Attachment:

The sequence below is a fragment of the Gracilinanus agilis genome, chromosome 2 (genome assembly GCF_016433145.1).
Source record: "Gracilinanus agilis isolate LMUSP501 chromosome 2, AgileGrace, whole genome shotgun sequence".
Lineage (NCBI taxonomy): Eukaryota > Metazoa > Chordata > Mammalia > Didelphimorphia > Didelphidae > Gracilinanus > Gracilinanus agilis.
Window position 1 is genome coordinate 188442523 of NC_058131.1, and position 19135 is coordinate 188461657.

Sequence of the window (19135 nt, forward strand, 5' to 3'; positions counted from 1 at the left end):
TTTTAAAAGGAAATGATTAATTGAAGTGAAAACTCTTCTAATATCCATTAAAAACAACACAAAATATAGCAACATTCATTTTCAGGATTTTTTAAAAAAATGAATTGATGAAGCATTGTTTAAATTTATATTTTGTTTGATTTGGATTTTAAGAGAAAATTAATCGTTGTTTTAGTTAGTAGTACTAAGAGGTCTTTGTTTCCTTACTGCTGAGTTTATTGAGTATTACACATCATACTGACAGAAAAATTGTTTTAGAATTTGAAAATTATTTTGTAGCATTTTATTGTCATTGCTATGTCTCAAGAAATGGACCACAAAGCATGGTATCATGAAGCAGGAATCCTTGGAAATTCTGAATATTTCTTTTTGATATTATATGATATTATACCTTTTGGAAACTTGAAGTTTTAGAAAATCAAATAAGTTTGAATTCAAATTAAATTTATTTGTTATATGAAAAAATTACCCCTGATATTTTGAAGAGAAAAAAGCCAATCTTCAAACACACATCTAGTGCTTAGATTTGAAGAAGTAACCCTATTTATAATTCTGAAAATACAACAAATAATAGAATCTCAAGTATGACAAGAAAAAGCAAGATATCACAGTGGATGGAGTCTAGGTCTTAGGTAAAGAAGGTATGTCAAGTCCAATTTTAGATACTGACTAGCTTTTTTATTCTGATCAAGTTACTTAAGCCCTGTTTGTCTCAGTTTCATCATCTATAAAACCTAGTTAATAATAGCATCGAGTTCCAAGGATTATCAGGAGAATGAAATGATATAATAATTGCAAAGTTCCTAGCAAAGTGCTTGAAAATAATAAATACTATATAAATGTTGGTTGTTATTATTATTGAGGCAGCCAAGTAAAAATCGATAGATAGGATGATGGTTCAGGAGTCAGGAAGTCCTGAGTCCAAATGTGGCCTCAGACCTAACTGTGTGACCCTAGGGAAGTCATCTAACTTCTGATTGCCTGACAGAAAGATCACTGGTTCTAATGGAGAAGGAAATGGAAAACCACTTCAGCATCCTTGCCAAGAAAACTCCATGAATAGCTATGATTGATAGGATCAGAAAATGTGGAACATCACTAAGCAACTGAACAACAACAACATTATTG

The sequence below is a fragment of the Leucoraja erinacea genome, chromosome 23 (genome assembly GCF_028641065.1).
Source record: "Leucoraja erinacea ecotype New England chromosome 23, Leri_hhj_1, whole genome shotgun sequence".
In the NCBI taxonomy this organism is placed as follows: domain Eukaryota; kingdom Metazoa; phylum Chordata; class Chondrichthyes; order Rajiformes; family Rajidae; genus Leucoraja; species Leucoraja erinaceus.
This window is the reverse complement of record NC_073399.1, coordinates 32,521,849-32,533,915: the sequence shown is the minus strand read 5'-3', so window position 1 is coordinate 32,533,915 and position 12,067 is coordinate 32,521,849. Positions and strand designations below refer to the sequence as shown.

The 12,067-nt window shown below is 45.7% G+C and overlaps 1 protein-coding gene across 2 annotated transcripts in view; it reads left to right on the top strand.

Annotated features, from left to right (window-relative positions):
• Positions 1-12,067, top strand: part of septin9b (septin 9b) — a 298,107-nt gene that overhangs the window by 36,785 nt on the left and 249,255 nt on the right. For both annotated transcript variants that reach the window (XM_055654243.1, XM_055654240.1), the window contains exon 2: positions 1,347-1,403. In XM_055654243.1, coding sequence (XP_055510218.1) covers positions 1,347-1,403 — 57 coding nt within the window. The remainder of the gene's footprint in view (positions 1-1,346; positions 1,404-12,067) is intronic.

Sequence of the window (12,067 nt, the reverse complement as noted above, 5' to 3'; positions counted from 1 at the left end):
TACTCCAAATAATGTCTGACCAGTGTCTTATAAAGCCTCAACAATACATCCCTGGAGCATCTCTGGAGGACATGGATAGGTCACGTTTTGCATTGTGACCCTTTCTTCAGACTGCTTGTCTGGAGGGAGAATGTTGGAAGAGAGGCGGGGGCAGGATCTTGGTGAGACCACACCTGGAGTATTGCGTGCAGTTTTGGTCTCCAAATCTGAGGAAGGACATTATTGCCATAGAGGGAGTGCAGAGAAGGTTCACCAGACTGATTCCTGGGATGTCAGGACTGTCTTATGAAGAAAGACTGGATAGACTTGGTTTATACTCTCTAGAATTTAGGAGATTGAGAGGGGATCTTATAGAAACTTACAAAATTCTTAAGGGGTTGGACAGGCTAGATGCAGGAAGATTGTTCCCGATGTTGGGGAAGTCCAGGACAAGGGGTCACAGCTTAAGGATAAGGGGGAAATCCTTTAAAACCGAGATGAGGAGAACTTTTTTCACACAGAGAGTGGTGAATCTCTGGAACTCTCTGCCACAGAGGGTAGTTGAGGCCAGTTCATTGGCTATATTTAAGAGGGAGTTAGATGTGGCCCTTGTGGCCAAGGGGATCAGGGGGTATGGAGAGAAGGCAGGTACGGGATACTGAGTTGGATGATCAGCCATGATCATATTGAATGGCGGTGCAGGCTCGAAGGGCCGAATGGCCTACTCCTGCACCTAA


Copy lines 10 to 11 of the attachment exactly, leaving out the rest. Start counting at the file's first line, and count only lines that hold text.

This window is the reverse complement of record NC_073399.1, coordinates 32,521,849-32,533,915: the sequence shown is the minus strand read 5'-3', so window position 1 is coordinate 32,533,915 and position 12,067 is coordinate 32,521,849. Positions and strand designations below refer to the sequence as shown.

The 12,067-nt window shown below is 45.7% G+C and overlaps 1 protein-coding gene across 2 annotated transcripts in view; it reads left to right on the top strand.